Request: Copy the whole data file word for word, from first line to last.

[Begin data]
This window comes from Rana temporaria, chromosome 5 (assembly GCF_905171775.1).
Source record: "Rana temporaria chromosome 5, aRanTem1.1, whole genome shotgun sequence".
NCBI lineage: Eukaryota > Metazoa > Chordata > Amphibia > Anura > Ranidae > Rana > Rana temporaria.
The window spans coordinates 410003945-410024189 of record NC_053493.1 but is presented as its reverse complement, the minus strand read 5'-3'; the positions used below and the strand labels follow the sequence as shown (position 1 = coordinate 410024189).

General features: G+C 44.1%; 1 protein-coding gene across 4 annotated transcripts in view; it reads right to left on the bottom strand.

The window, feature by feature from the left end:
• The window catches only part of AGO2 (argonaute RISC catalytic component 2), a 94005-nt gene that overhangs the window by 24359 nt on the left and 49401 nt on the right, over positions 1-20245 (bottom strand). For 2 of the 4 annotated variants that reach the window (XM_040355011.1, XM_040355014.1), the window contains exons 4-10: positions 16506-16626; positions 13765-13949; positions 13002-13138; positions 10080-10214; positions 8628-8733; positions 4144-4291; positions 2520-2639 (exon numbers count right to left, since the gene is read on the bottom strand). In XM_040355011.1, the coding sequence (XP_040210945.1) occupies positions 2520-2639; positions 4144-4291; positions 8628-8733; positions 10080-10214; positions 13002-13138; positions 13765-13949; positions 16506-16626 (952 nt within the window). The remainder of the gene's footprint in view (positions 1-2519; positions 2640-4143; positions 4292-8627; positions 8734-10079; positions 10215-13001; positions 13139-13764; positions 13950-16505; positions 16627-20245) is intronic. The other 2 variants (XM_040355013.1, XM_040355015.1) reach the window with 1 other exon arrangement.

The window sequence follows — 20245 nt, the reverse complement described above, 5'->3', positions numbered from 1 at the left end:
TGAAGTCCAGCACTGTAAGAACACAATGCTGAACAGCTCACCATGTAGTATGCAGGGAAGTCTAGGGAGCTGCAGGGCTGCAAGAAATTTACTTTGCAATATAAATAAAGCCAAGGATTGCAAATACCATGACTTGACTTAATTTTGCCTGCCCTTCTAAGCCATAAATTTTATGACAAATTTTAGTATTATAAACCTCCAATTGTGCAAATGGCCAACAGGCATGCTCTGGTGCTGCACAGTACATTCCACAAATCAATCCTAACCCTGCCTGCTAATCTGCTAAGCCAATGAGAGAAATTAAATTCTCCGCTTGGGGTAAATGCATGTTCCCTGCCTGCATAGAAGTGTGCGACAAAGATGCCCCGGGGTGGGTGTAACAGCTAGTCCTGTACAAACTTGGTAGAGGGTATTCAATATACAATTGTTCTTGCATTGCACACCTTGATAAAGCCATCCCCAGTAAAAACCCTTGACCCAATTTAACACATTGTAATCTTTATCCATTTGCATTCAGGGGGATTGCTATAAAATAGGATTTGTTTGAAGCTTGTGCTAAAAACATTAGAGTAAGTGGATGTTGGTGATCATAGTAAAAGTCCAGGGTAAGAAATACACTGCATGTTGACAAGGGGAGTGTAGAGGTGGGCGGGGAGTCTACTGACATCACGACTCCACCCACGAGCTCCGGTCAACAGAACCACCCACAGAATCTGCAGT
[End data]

This window comes from Rana temporaria, chromosome 5 (assembly GCF_905171775.1).
Source record: "Rana temporaria chromosome 5, aRanTem1.1, whole genome shotgun sequence".
NCBI lineage: Eukaryota > Metazoa > Chordata > Amphibia > Anura > Ranidae > Rana > Rana temporaria.
The window spans coordinates 410003945-410024189 of record NC_053493.1 but is presented as its reverse complement, the minus strand read 5'-3'; the positions used below and the strand labels follow the sequence as shown (position 1 = coordinate 410024189).

General features: G+C 44.1%; 1 protein-coding gene across 4 annotated transcripts in view; it reads right to left on the bottom strand.

The window, feature by feature from the left end:
• The window catches only part of AGO2 (argonaute RISC catalytic component 2), a 94005-nt gene that overhangs the window by 24359 nt on the left and 49401 nt on the right, over positions 1-20245 (bottom strand). For 2 of the 4 annotated variants that reach the window (XM_040355011.1, XM_040355014.1), the window contains exons 4-10: positions 16506-16626; positions 13765-13949; positions 13002-13138; positions 10080-10214; positions 8628-8733; positions 4144-4291; positions 2520-2639 (exon numbers count right to left, since the gene is read on the bottom strand). In XM_040355011.1, the coding sequence (XP_040210945.1) occupies positions 2520-2639; positions 4144-4291; positions 8628-8733; positions 10080-10214; positions 13002-13138; positions 13765-13949; positions 16506-16626 (952 nt within the window). The remainder of the gene's footprint in view (positions 1-2519; positions 2640-4143; positions 4292-8627; positions 8734-10079; positions 10215-13001; positions 13139-13764; positions 13950-16505; positions 16627-20245) is intronic. The other 2 variants (XM_040355013.1, XM_040355015.1) reach the window with 1 other exon arrangement.

The window sequence follows — 20245 nt, the reverse complement described above, 5'->3', positions numbered from 1 at the left end:
TGAAGTCCAGCACTGTAAGAACACAATGCTGAACAGCTCACCATGTAGTATGCAGGGAAGTCTAGGGAGCTGCAGGGCTGCAAGAAATTTACTTTGCAATATAAATAAAGCCAAGGATTGCAAATACCATGACTTGACTTAATTTTGCCTGCCCTTCTAAGCCATAAATTTTATGACAAATTTTAGTATTATAAACCTCCAATTGTGCAAATGGCCAACAGGCATGCTCTGGTGCTGCACAGTACATTCCACAAATCAATCCTAACCCTGCCTGCTAATCTGCTAAGCCAATGAGAGAAATTAAATTCTCCGCTTGGGGTAAATGCATGTTCCCTGCCTGCATAGAAGTGTGCGACAAAGATGCCCCGGGGTGGGTGTAACAGCTAGTCCTGTACAAACTTGGTAGAGGGTATTCAATATACAATTGTTCTTGCATTGCACACCTTGATAAAGCCATCCCCAGTAAAAACCCTTGACCCAATTTAACACATTGTAATCTTTATCCATTTGCATTCAGGGGGATTGCTATAAAATAGGATTTGTTTGAAGCTTGTGCTAAAAACATTAGAGTAAGTGGATGTTGGTGATCATAGTAAAAGTCCAGGGTAAGAAATACACTGCATGTTGACAAGGGGAGTGTAGAGGTGGGCGGGGAGTCTACTGACATCACGACTCCACCCACGAGCTCCGGTCAACAGAACCACCCACAGAATCTGCAGT